In the early 1800s, when homeowners in England were preparing for weekend visitors, they didn’t rely on their local landscape contractors to keep their yards looking trimmed and green. After monitoring the sheep grazing on their backyard turf for days – and cleaning up after them – the homeowners would then get out a long pair of shears or a sickle and diligently trim up their landscapes.
“It was a very labor-intensive process,” said Keith Wootton, president of The Old Lawnmower Club, Milton Keynes, England. “Sheep worked better than cows because they ate more grass and didn’t leave as much mess. If the sheep didn’t do the trick, the homeowner would then have to wait for the grass to grow long and get it slightly wet so that it would be easier to cut with the scythe. In the winter, homeowners wouldn’t bother to have visitors because it was too much work.”
Homeowners would have to continue this grueling process until 1830, the year that marked the creation of what is today a comfortable, profitable, environmentally safe commercial machine for landscape contractor use.
A BLAST FROM THE PAST. Working in a cloth mill in 1830, Edward Beard Budding, an engineer from Stroud, Glouc-estershire, England, was inspired by the machine that trimmed rough carpet tufts after weaving and sheared the nap on velvet to make it smooth.
“As he watched the workings of the machine, which was essentially a cutting cylinder or bladed reel mounted on a bench, he thought it could cut grass if he could make it self propelling and turn it upside down,” Wootton noted.
Mounted on a cast iron wheeled frame and featuring a large rear roller with a cutting cylinder that rotated very close to the lawn’s surface, Budding’s gear-driven machine was produced at Phoenix Foundry, Thrupp Mill, Stroud, with the help of owner John Ferrabee.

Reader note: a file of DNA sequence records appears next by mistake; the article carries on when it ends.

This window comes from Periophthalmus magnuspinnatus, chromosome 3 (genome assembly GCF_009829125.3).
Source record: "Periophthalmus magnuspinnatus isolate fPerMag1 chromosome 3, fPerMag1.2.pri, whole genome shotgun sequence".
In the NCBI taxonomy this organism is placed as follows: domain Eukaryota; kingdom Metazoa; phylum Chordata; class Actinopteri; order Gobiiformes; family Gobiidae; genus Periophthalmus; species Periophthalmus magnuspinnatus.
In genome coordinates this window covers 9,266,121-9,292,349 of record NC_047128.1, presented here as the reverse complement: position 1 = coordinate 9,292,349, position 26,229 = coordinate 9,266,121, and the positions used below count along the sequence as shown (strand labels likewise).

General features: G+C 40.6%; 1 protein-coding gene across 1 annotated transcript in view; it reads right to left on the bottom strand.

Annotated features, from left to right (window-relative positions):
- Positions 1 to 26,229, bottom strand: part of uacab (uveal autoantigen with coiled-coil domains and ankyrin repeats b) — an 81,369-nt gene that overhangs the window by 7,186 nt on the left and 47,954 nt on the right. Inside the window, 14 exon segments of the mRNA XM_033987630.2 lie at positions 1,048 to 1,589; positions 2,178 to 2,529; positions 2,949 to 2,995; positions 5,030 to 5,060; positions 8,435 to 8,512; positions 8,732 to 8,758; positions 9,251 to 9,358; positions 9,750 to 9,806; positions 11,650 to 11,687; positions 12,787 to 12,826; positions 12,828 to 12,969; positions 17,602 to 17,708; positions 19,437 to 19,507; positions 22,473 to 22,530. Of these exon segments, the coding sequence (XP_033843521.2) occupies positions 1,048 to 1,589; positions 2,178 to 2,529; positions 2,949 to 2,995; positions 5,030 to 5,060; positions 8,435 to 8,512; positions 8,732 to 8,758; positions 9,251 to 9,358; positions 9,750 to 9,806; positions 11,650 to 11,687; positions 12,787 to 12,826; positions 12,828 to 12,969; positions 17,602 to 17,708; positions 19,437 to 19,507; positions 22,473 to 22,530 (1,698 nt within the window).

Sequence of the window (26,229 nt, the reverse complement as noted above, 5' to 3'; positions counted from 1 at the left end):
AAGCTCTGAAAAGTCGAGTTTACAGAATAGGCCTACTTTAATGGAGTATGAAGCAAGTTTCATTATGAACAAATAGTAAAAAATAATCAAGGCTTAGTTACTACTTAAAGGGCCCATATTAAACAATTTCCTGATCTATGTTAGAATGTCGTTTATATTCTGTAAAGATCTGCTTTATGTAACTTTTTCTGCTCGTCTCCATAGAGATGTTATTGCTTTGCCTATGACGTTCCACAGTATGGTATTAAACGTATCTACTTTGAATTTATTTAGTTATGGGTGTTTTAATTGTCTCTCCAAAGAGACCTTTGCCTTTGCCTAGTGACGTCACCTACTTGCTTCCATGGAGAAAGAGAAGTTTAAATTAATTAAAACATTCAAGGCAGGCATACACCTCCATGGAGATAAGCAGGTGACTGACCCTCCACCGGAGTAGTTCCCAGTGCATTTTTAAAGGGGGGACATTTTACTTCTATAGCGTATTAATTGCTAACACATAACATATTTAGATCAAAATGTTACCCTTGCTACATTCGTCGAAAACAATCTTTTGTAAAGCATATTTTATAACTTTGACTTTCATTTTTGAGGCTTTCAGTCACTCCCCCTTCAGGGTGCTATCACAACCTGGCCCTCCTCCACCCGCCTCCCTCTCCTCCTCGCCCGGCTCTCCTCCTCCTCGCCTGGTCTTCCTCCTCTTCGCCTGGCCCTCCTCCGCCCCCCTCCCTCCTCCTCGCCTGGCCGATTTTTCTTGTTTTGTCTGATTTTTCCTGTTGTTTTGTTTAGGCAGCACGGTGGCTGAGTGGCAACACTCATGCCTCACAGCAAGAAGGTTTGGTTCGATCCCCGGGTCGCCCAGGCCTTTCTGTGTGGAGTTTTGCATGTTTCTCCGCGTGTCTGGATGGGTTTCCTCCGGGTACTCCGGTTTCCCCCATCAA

“The cast iron gear wheels on these machines transmitted power from the rear roller to the cutting cylinder,” Wootton said. “Overall, these machines were remarkably similar to modern mowers, just a great deal heavier because they were made of cast iron. The handles were the only wooden features. Quite often it took two men to move the mower across the lawn, one to push and the other to pull, which is why they were nicknamed ‘man-and-boy machines.’”
By 1832, J.R. & A. Ransome of Ipswich, England, obtained a license to manufacture Budding’s machine. For the next 20 years, according to “A Bicentennial Celebration,” a published history of The Ransomes Co., the company produced between 70 and 80 machines annually.
MORE TO CUT. The Victorian era encompassed the second half of the last century and leisure time became a part of daily life, Wootton pointed out. Many of the towns in England developed more open spaces, including parks and lawns, so people could enjoy their time outdoors.
“Sports became much more popular at this time, and they needed good turf for play,” Wootton said. “And these grounds were becoming better quality because lawn-mowers were becoming cheaper and easier to purchase. Since those who played sports and leisured outdoors didn’t like the idea of being gardeners and doing the work, they started to hire somebody else to do it.”
By 1841, when Alexander Shanks of Arbroath built a 27-inch pony-drawn reel lawnmower, horses were doing the work. Shanks’ larger model, a 42-inch horse-drawn mower, appeared in 1842.
Sidewheel machines were invented in the 1870s with cast iron wheels at each side, which drove the cutting cylinder directly by means of ratchets inside the castings. They didn’t have a metal rear roller and were light and inexpensive to make, Wootton said.
“They weren’t used in English gardens much, but were popular in America where the grass was coarser than in Europe,” he explained. “They were used in places that didn’t need as good of a quality of cut.”
According to the Outdoor Power Equipment Institute, Alexandria, Va., America was building 50,000 lawnmowers annually by 1885.
A two-ton, 40-inch steam-powered lawnmower became the first experimentation with motorization when built by James Surner of Leyden, Lancaster, England.